The man who tried to sell a potholeComment on this story
Barend la Grange, one of three men appearing in a Johannesburg court on Wednesday for allegedly defacing Brett Murray’s controversial portrait of President Jacob Zuma, says he is “really not the radical political type that some people are making me out to be”.
But in 2010, he made headlines by taking his politics to the streets – literally, when he put up “For Sale” signs next to potholes in his home suburb of Kempton Park on the East Rand.
And, he has a website, www.elections2009.co.za, which reads as a series of blog posts in English and Afrikaans as a platform for “political discussions for the 2009 elections” .
La Grange spoke briefly via telephone to the Cape Argus on Wednesday morning when he said he was standing outside court.
“I have been advised not to speak publicly until after my first appearance,” he said.
He referred the Cape Argus to his website, adding: “I’m really not the radical political type that some people are making me out to be, but I will speak more about my motives later this afternoon.”
Explaining the motivation of the website, La Grange acknowledged that immediately post-1994, SA had experienced “political stability that none of us were used to”.
“(But), the recent changes in (the ANC) had irrevocable effects on the political scenario as we have known it for the past 14 years. It remains a fact that the abuse of power is the result of too much power in the hands of one party,” he writes.
La Grange, whom some reports on Tuesday incorrectly called an art professor, describes himself as a businessman and as a “political commentator as a hobby”.
One of his posts has this comment about Zuma: “Leaders must command respect and values that a proud nation would want to identify with. Mr Zuma and his leaders are not such leaders, and for that matter, a split in the ANC is very welcome.”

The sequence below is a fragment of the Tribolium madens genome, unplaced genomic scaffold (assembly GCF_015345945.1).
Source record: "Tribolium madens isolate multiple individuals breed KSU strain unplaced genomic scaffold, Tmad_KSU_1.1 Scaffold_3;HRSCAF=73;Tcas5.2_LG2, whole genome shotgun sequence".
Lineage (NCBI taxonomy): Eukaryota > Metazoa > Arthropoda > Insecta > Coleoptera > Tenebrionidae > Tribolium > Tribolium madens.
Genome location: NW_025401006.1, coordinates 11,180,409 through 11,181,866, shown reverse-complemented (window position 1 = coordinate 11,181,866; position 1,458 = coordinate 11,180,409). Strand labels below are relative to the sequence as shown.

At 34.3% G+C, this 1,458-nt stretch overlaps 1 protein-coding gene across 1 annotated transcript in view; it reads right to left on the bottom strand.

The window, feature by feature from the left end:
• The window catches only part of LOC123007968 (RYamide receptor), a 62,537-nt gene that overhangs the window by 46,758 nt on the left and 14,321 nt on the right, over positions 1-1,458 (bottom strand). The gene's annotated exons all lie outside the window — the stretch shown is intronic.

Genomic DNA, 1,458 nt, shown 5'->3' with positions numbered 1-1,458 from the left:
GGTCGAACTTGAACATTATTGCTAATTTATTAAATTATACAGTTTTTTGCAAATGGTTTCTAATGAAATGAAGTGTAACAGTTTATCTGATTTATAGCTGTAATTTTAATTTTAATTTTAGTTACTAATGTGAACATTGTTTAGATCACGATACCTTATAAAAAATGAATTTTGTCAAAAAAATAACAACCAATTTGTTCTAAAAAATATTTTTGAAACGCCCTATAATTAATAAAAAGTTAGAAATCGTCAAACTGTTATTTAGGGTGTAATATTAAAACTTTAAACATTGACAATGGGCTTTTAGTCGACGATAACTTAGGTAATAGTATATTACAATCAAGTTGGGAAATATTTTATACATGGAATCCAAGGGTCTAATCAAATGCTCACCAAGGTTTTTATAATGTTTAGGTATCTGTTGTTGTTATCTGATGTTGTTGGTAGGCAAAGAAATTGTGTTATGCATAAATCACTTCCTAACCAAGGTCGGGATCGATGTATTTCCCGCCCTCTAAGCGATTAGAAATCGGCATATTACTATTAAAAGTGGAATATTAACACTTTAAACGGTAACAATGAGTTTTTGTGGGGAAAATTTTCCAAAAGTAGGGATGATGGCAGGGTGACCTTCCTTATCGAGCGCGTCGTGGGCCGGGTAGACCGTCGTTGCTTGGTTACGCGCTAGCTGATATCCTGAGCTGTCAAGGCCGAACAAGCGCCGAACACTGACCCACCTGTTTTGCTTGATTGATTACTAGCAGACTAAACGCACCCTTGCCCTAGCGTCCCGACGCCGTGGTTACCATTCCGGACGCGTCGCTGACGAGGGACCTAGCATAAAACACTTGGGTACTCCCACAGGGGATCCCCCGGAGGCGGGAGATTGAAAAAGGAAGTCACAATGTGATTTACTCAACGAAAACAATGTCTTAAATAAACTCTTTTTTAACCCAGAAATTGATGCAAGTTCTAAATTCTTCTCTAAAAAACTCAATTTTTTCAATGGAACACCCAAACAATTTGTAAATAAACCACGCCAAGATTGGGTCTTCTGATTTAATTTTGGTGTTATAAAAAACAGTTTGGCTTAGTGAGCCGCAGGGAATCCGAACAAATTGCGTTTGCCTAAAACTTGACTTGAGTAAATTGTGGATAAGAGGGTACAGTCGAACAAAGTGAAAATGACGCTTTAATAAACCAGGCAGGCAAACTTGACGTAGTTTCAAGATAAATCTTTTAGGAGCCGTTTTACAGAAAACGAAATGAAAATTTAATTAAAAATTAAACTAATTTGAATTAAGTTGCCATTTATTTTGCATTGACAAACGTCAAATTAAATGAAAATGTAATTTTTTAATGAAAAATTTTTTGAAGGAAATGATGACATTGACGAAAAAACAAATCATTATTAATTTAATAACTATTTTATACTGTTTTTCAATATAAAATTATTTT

In another post, La Grange calls for Christians to be more involved in SA politics, saying that if Christians practised their morals and values in the political arena, it would benefit everyone.
“In the Bible, the issue of governments is a big one… I would much rather see more ‘Josephs’ and ‘Daniels’ in our government, Biblical figures who held top political positions and had a remarkable impact on the government and population of their time,” he writes.
In the same post, he says he accepts and respects the fact that “many” may disagree with his views.
In 2010, La Grange made headlines for taking his politics to the streets, quite literally, when he put up “For Sale” signs next to potholes in his home suburb of Kempton Park.
He said he was imitating a similar incident in Germany where a town in the state of Turinge had sold potholes for about R5 000 each.
The mayor of the German town had reportedly decided to raise funds in this way because the municipality didn’t have the funds to repair potholes which were formed during the winter, the newspaper Beeld reported.
The names of buyers were to appear on a plaque which was to be placed in the tar once the pothole had been filled.
Barend said at the time that he intended to sell the Kempton Park potholes at R1 each, because there was such an “enormous” over-supply of them.
He was of the opinion that the Ekurhuleni metro council would only address the issue if the problem got some publicity.